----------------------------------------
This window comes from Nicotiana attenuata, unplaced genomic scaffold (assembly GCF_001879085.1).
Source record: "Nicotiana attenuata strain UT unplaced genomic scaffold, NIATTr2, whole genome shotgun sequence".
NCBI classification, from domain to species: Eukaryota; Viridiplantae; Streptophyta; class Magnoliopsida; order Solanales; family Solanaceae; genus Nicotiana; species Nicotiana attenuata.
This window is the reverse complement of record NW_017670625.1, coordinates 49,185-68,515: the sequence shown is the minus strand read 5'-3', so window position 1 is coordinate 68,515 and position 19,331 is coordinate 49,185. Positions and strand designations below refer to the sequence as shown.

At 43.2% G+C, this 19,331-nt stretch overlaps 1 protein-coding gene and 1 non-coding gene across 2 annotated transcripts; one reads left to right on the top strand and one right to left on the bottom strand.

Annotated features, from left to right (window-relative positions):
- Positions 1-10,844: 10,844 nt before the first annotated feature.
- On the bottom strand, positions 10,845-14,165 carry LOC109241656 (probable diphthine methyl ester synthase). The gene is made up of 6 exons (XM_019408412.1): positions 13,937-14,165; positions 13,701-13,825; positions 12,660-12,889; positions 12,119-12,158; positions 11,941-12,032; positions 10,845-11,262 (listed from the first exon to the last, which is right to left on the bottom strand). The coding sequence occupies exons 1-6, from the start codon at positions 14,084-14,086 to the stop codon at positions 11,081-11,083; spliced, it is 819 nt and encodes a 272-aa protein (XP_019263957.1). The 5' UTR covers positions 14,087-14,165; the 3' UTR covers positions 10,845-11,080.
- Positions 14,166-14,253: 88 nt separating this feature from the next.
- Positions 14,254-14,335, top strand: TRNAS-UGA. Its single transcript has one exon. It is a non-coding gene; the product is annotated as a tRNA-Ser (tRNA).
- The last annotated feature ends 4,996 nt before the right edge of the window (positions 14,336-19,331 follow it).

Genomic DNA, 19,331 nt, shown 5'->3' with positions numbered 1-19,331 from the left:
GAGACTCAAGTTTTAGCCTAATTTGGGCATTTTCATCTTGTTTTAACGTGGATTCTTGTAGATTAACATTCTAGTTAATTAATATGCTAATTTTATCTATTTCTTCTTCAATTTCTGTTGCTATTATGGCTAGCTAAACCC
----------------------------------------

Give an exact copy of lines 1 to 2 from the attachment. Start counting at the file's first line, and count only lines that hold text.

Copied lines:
This window comes from Nicotiana attenuata, unplaced genomic scaffold (assembly GCF_001879085.1).
Source record: "Nicotiana attenuata strain UT unplaced genomic scaffold, NIATTr2, whole genome shotgun sequence".